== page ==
Pediatric Colorectal Reconstruction
The University of Chicago Medicine's Comer Children's Hospital is a leader in providing care for babies, infants and children with complex anorectal malformations. Our Pediatric Colorectal Reconstruction Center offers a unique, multidisciplinary approach to diagnosis, treatment and long-term management of imperforate anus, cloaca and Hirschsprung's disease. Through the continued care of our expert medical team, we help our patients live healthy, productive and high-quality lives.
Coordinated Care for Complex Conditions
Colorectal malformations are complex conditions that occur when the anus and rectum do not properly develop. In addition to affecting the lower end of the digestive tract, these disorders may impact a child's urinary tract (bladder) and/or spinal cord. As a result, it's important to seek care from specialists who understand the intricacies of these conditions and can provide ongoing support. Our multidisciplinary team includes experts in pediatric colorectal surgery, neurosurgery, urology, orthopaedic surgery, radiology, cardiology, gastroenterology and nutrition. The team members, each of whom is specially trained to treat anorectal malformations, meet regularly to discuss cases and develop comprehensive, individualized treatment plans. » Learn more about our team.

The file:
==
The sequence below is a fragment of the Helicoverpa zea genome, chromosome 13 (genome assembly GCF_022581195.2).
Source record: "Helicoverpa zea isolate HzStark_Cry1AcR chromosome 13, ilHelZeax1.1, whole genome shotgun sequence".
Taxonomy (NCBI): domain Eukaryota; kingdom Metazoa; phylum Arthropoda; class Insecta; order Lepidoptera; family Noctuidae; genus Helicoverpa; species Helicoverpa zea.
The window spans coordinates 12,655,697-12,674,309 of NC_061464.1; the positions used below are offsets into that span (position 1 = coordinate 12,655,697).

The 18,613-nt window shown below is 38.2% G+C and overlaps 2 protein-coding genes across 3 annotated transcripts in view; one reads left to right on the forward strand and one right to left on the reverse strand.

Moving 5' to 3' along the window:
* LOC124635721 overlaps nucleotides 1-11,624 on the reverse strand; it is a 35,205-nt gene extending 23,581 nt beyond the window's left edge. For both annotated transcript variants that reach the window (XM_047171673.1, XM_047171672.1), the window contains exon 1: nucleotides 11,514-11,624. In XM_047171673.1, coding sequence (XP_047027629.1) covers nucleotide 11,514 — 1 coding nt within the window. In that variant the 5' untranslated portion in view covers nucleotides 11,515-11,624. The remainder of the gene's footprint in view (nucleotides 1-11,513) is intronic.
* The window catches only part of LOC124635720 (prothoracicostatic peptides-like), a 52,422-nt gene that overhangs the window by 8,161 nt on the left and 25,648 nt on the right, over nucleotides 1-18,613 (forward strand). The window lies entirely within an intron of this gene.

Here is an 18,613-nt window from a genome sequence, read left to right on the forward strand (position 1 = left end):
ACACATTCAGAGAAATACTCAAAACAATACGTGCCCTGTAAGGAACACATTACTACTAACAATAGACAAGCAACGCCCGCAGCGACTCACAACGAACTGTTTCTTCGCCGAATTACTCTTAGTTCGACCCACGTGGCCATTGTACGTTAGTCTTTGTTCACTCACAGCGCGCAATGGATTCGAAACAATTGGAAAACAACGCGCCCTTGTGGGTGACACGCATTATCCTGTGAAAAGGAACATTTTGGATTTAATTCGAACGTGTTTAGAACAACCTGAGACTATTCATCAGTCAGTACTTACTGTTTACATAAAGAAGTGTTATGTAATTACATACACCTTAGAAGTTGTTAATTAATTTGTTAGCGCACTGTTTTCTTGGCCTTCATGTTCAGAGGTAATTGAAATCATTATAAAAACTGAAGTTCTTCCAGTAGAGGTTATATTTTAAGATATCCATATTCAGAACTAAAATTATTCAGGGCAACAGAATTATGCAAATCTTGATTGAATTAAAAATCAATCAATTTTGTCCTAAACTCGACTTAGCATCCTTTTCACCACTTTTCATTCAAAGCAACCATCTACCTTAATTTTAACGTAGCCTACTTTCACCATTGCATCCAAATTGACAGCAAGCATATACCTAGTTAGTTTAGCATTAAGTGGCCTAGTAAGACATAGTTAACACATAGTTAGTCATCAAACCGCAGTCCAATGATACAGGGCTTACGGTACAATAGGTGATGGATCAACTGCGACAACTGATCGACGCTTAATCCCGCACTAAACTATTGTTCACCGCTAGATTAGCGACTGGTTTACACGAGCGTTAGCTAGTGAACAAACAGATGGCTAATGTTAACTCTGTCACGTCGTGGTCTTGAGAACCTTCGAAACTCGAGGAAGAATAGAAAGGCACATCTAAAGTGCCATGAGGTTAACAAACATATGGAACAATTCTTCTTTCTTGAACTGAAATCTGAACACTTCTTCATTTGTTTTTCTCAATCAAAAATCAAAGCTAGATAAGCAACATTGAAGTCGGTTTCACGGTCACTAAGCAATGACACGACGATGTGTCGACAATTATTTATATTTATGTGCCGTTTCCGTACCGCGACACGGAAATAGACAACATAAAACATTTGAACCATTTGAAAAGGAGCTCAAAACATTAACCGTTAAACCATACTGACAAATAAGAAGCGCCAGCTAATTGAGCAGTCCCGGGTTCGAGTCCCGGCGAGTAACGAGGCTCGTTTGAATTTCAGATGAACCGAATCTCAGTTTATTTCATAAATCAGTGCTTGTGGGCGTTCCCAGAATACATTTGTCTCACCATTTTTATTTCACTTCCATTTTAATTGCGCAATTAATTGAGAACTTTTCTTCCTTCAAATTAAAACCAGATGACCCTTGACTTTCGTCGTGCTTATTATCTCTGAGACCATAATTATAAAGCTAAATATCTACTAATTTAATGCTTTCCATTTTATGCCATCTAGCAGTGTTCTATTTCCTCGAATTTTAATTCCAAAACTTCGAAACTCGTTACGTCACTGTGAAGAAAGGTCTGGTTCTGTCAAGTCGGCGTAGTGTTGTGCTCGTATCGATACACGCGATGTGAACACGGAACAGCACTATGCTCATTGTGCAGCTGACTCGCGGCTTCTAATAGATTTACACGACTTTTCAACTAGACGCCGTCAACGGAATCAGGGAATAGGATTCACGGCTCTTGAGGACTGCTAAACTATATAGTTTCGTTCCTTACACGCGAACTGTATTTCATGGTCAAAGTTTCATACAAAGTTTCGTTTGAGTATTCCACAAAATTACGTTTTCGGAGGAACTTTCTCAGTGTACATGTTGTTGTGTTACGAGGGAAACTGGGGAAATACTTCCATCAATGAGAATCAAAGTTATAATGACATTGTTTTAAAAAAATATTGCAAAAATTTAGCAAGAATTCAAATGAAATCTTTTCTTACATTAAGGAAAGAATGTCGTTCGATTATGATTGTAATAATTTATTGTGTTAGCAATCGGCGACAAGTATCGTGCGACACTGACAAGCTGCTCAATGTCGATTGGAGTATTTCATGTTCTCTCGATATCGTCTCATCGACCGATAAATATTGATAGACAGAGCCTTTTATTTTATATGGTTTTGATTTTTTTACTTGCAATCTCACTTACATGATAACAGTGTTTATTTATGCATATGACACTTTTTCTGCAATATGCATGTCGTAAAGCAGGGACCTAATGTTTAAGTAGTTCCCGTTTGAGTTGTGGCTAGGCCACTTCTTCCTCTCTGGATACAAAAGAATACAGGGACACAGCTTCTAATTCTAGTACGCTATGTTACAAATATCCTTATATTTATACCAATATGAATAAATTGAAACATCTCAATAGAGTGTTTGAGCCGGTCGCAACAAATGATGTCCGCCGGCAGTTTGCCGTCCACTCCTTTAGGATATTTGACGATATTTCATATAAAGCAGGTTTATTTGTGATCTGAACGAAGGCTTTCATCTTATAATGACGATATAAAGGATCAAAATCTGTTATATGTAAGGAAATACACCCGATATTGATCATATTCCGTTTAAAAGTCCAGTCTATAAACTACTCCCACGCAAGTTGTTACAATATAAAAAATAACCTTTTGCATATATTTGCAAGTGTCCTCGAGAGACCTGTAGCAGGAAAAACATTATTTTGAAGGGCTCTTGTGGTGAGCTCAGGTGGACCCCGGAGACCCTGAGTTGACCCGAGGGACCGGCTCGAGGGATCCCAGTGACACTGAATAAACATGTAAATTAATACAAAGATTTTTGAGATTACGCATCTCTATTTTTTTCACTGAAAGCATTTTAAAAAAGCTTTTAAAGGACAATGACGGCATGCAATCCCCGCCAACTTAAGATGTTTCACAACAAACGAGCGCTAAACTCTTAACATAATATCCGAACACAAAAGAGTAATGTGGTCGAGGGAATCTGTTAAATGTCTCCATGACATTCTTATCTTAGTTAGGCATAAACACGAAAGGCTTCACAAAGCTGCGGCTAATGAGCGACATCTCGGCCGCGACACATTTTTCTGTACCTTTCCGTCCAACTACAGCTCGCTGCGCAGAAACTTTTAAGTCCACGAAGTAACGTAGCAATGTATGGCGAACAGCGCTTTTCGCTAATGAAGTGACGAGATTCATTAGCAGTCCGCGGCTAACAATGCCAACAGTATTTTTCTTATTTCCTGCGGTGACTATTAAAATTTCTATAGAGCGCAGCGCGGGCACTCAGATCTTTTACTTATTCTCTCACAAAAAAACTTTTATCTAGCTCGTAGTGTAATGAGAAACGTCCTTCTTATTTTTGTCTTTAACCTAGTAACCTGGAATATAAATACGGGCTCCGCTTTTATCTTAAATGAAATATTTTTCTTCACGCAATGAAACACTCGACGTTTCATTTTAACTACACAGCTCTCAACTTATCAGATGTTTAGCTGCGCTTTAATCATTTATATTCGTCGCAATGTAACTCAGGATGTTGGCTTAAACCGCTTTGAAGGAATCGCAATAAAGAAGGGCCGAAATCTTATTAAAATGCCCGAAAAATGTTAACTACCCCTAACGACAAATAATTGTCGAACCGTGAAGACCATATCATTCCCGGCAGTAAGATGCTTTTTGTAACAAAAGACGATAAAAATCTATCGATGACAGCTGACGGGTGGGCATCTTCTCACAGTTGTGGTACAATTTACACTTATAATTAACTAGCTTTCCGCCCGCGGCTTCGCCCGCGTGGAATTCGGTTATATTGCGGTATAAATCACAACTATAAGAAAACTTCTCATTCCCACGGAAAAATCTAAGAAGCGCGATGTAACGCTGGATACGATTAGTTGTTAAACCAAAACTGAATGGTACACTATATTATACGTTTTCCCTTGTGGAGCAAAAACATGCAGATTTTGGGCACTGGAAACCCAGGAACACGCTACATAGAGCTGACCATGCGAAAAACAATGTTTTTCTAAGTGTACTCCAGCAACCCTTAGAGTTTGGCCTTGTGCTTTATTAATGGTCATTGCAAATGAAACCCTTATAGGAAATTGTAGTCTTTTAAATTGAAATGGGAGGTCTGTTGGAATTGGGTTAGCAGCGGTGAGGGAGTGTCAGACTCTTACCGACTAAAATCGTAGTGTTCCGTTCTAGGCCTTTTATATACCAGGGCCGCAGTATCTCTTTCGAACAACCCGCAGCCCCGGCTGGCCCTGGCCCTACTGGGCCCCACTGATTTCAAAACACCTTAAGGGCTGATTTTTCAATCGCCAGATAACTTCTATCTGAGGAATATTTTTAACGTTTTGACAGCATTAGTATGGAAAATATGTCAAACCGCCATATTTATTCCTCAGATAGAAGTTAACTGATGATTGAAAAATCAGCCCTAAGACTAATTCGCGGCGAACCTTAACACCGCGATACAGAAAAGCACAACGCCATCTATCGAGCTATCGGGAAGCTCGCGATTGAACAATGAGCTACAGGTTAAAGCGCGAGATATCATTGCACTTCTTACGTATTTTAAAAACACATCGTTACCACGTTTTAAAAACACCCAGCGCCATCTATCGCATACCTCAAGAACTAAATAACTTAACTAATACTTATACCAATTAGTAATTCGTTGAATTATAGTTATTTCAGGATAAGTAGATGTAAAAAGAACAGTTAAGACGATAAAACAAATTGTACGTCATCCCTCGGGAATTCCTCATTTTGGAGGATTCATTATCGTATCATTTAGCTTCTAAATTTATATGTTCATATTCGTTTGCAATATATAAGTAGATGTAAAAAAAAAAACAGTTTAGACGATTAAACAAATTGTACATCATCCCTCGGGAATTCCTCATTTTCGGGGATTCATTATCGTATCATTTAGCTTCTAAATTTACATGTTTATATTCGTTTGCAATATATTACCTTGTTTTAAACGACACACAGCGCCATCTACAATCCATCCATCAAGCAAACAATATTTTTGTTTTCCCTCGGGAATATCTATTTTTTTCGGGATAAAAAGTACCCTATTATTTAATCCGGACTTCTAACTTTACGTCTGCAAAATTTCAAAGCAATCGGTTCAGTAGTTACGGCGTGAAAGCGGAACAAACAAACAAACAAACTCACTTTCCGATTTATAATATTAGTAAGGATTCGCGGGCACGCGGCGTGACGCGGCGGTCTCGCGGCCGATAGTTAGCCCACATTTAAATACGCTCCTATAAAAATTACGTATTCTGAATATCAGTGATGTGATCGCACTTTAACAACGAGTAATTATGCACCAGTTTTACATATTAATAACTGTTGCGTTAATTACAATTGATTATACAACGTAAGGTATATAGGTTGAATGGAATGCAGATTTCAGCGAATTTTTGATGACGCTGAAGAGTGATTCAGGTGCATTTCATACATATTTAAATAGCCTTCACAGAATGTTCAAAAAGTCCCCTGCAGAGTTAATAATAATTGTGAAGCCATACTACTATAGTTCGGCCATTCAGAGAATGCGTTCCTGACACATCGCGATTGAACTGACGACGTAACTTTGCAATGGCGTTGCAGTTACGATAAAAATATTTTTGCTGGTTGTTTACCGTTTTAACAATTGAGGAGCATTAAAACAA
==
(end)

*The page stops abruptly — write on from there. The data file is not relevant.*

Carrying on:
At Comer Children's Pediatric Colorectal Reconstruction Center, clinicians and staff work closely together to ensure families have scheduled consultations with all appropriate medical experts in as close of a timeframe as possible. During these appointments, our physicians conduct a comprehensive examination of the patient, perform appropriate radiologic studies, educate the family about their child's condition and discuss treatment options. We take extra care to ensure families are fully informed throughout the process. In addition to our conversation in clinic, we provide educational materials so that families can share treatment plans with other caregivers, such as grandparents, babysitters, day care providers and teachers.